Shearer the first centurian

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The Independent Online
Blackburn Rovers 2

Marker 31, Shearer 41

Tottenham Hotspur 1

Sheringham 53

Attendance: 30,004

THIS has been an extraordinary year in the life of Blackburn Rovers, and yesterday they made sure they ended it on the right note, with their ninth win out of 11 home matches this season.

But just as winning the Premiership title in May gave no hint of what would follow when the new season got under way, so the 2-0 advantage they established before half-time turned out to be deceptive. From such a position Blackburn are usually impervious to any threat, but a quick-thinking and tenacious Tottenham side recovered so well that they could easily have come away with a draw.

Disappointed to see his team lose away from home for the first time this season, the Tottenham manager, Gerry Francis, injected a spiky note afterwards with fierce criticism of the referee over a second-half incident in which Jeff Kenna appeared to trip Chris Armstrong, but no penalty materialised.

A bitter, gusting wind inevitably meant that the quality of play was variable, and in the end what will make the match live in the memory was Blackburn's second goal, a routinely stupendous effort by Alan Shearer.

Much was made before the match of the fact that Shearer's next strike on target would be his 100th in the Premiership since it was launched in 1992. But it requires a fairly narrow view of history to ignore anything that took place in the days of the humble old First Division.

In spite of the progress up the table Blackburn have made on the back of their home form, Shearer afterwards discounted a title bid but said that they would be pushing for a place in Europe. That in itself would be something after the disastrous start his team made to the season, but Tottenham showed that Blackburn still have things to learn against a side who keep their passing tight.

With eight men injured, Tottenham were looking less to individuals than to the system of pass, move and tackle back that Francis has devised so effectively. Early on Ilie Dumitrescu, making a rare appearance, caused Blackburn some anxiety.

Blackburn, themselves missing Tim Sherwood and Colin Hendry through suspension, needed the partnership between Shearer and Mike Newell to get going, but it was the unlikely figure of Nicky Marker, playing in place of Hendry, who gave them the lead after half an hour. Stuart Ripley did well to reach a ball that appeared to be heading over the byline and, when he pulled it back, Marker managed to direct a header from near the edge of the area past Ian Walker.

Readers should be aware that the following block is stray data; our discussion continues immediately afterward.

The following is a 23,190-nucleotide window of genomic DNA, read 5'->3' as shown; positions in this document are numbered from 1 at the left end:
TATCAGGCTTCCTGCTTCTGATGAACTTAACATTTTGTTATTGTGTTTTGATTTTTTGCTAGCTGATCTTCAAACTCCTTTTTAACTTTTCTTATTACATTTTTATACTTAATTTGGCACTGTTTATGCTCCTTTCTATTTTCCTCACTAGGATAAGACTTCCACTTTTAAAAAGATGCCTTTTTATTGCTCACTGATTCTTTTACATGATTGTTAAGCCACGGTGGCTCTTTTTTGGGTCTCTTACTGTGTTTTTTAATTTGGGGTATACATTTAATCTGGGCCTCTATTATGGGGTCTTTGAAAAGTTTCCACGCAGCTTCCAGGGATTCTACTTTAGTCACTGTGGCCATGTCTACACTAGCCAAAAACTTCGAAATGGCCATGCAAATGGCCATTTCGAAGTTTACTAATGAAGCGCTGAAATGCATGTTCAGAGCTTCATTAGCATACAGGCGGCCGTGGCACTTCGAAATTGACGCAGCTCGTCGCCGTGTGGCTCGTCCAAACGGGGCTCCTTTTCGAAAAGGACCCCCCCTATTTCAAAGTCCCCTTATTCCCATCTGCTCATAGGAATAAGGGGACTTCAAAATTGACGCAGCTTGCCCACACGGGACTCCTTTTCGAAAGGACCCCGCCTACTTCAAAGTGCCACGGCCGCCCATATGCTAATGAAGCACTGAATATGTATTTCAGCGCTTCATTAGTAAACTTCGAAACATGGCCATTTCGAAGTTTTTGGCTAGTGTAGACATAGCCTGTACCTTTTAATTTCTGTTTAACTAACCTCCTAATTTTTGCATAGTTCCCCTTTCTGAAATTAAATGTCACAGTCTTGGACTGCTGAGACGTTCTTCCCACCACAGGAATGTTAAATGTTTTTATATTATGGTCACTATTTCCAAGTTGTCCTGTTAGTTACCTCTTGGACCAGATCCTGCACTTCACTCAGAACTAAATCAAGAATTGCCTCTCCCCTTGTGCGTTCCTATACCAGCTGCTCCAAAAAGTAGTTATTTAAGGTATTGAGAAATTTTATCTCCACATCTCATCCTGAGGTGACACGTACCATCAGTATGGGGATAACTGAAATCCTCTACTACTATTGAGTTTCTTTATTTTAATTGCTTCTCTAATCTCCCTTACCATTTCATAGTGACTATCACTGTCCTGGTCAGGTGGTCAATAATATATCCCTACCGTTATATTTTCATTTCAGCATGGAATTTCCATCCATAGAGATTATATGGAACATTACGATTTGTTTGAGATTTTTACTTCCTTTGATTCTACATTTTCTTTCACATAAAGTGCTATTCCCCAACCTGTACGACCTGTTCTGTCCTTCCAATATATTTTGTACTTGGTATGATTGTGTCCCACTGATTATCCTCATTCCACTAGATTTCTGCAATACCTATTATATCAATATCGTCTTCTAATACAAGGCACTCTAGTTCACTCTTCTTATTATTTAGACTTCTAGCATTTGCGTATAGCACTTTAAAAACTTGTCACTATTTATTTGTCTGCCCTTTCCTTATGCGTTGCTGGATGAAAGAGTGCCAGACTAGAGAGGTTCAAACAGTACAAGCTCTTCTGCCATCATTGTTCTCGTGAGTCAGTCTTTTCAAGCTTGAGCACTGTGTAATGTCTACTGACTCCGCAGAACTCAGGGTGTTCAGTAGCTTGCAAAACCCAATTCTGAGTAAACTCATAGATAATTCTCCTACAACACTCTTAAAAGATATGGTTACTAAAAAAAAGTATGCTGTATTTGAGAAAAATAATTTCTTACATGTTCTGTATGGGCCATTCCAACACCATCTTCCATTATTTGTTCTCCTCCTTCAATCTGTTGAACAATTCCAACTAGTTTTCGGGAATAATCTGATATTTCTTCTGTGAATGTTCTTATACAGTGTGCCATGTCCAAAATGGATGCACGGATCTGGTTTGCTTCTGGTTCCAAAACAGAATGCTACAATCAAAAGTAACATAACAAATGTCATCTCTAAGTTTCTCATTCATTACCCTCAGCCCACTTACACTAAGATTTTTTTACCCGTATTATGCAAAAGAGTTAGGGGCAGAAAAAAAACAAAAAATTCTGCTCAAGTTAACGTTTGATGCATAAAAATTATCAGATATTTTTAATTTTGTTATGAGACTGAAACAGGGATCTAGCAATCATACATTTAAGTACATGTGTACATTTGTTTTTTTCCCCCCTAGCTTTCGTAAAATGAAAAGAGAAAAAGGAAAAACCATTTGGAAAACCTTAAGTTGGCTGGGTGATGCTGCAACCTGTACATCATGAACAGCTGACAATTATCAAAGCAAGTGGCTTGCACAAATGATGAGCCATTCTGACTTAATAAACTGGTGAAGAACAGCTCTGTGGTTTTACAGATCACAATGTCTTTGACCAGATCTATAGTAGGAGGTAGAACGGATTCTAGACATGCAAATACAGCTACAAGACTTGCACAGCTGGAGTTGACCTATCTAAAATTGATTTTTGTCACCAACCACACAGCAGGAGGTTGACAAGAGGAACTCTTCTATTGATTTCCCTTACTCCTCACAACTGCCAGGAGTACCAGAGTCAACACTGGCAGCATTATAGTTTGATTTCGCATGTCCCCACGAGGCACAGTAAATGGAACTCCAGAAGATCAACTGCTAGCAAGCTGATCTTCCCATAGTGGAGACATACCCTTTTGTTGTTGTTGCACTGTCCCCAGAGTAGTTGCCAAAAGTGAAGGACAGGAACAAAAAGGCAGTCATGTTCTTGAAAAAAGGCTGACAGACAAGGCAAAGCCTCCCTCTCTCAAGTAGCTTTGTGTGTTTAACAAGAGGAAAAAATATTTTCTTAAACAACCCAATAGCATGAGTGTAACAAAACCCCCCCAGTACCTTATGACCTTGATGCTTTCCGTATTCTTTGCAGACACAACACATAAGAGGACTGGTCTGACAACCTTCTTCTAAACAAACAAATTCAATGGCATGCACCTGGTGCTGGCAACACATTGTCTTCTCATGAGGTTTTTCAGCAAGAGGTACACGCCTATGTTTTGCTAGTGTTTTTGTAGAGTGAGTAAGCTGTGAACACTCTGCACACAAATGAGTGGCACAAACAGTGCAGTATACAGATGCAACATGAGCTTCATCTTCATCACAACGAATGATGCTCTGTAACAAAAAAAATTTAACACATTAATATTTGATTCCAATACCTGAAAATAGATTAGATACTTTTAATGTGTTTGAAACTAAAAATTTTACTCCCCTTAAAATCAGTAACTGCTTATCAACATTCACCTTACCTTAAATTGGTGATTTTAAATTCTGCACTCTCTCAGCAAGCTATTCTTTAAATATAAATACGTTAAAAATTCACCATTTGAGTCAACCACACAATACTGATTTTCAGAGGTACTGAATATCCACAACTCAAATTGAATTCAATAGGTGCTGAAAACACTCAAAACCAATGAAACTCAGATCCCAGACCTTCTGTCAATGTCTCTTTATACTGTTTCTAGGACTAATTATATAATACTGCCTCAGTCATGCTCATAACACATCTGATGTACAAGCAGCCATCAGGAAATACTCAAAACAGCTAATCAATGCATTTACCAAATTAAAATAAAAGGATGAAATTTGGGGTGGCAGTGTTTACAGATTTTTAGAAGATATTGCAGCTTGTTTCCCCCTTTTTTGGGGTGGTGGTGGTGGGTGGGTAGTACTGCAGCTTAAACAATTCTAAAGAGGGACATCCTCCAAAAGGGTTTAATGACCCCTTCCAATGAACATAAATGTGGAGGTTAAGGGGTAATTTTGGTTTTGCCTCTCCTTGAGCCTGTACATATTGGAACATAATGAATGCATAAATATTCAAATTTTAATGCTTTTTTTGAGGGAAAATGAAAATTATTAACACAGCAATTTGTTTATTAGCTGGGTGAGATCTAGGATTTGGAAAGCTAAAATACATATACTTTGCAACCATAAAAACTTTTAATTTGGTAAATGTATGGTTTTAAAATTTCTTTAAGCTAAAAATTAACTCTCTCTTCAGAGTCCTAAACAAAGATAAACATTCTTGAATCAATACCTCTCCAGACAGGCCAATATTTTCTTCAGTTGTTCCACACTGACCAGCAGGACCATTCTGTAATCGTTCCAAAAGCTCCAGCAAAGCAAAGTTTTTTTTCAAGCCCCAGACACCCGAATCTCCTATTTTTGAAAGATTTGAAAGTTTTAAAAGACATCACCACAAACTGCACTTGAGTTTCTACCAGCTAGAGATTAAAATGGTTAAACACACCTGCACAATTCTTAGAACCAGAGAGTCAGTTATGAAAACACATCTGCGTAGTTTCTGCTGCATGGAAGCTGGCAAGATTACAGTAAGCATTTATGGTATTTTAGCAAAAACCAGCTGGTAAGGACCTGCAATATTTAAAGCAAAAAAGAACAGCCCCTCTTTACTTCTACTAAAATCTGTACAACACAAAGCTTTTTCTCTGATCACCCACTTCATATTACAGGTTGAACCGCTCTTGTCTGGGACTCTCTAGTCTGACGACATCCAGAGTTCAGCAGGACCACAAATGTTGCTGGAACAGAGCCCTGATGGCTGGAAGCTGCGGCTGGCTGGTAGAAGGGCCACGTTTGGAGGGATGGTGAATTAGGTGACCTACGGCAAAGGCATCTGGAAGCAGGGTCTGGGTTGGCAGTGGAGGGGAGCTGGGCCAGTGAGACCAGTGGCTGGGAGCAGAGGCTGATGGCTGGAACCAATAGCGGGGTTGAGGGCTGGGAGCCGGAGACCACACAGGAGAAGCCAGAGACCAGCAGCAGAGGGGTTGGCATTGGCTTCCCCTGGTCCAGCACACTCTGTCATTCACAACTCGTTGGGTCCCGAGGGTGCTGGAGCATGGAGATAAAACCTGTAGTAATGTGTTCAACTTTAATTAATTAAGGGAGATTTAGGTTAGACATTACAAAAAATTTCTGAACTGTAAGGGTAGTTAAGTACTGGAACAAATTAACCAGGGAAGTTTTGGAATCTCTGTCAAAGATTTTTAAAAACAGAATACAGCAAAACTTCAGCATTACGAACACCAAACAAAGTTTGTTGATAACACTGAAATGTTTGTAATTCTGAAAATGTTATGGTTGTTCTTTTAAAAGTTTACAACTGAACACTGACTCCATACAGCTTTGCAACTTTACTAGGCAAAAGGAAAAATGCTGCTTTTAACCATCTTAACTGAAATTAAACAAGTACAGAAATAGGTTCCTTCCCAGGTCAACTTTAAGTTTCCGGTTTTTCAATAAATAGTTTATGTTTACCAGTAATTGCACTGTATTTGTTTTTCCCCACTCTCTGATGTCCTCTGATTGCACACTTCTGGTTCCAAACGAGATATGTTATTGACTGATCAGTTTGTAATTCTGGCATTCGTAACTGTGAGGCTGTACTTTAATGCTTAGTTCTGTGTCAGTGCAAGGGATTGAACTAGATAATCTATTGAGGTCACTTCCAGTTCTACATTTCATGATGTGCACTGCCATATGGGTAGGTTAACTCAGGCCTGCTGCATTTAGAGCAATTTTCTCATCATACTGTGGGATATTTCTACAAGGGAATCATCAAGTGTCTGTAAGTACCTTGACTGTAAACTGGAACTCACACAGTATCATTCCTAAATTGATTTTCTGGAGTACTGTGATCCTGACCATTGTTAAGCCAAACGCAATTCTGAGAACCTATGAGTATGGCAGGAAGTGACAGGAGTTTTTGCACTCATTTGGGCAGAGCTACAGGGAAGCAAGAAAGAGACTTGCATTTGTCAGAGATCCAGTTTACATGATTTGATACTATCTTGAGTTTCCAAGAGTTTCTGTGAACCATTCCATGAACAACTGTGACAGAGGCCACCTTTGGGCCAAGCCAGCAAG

Shearer had scored in all of Blackburn's Premiership matches at Ewood Park this season and this run was maintained four minutes before half- time. It was a goal out of nothing. Turning away from Gary Mabbutt 25 yards out, Shearer struck a shot beyond Walker that combined pace and curling trajectory.

Although the score at this stage slightly flattered Blackburn, they looked sure to cruise home. But the running off the ball of Armstrong and Teddy Sheringham had frequently stretched the Blackburn defence, and by stepping up the pace from the start of the second half Tottenham came right back into it. Their goal, in the 53rd minute, was a beauty. Armstrong, five yards in from the right touchline, swung a killer of a cross to the far post, cutting out four defenders and landing perfectly for Sheringham as he stole in undetected to finish with a low volley.

Flowers then made a point- blank stop from another Sheringham volley, while Armstrong, so talented yet still so far from the finished article, proved a real handful. There was a case for a penalty when he and Kenna came into contact in the area, prompting Francis's remarks.

"How the referee didn't give a penalty I don't know," he said. "We've got to get some professional referees in this country. We've got to have some accountability. It's our profession and like in Italy we should have referees for whom it is also their profession. Referees can make a mistake and go back to their normal jobs on a Monday morning. Sometimes managers can't."

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